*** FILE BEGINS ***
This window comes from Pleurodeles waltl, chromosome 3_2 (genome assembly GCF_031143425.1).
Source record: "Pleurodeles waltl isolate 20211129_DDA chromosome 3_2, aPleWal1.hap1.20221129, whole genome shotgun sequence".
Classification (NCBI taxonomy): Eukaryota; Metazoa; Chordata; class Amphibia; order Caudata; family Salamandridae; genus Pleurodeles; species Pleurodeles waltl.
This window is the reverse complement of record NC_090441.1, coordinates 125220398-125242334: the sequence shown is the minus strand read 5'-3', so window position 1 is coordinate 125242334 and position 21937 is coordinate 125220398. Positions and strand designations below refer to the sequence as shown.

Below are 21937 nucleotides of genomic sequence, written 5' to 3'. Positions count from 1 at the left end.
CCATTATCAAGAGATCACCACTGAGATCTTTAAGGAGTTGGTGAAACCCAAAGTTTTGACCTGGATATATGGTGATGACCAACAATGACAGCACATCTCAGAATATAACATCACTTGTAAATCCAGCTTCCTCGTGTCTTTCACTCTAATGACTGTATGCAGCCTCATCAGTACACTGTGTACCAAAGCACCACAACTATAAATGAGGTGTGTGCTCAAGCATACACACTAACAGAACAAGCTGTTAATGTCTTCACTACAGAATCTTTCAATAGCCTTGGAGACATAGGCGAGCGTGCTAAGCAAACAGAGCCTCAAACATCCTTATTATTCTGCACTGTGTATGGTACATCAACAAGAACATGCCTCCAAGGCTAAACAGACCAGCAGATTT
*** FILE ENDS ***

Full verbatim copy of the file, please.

This window comes from Pleurodeles waltl, chromosome 3_2 (genome assembly GCF_031143425.1).
Source record: "Pleurodeles waltl isolate 20211129_DDA chromosome 3_2, aPleWal1.hap1.20221129, whole genome shotgun sequence".
Classification (NCBI taxonomy): Eukaryota; Metazoa; Chordata; class Amphibia; order Caudata; family Salamandridae; genus Pleurodeles; species Pleurodeles waltl.
This window is the reverse complement of record NC_090441.1, coordinates 125220398-125242334: the sequence shown is the minus strand read 5'-3', so window position 1 is coordinate 125242334 and position 21937 is coordinate 125220398. Positions and strand designations below refer to the sequence as shown.

Below are 21937 nucleotides of genomic sequence, written 5' to 3'. Positions count from 1 at the left end.
CCATTATCAAGAGATCACCACTGAGATCTTTAAGGAGTTGGTGAAACCCAAAGTTTTGACCTGGATATATGGTGATGACCAACAATGACAGCACATCTCAGAATATAACATCACTTGTAAATCCAGCTTCCTCGTGTCTTTCACTCTAATGACTGTATGCAGCCTCATCAGTACACTGTGTACCAAAGCACCACAACTATAAATGAGGTGTGTGCTCAAGCATACACACTAACAGAACAAGCTGTTAATGTCTTCACTACAGAATCTTTCAATAGCCTTGGAGACATAGGCGAGCGTGCTAAGCAAACAGAGCCTCAAACATCCTTATTATTCTGCACTGTGTATGGTACATCAACAAGAACATGCCTCCAAGGCTAAACAGACCAGCAGATTT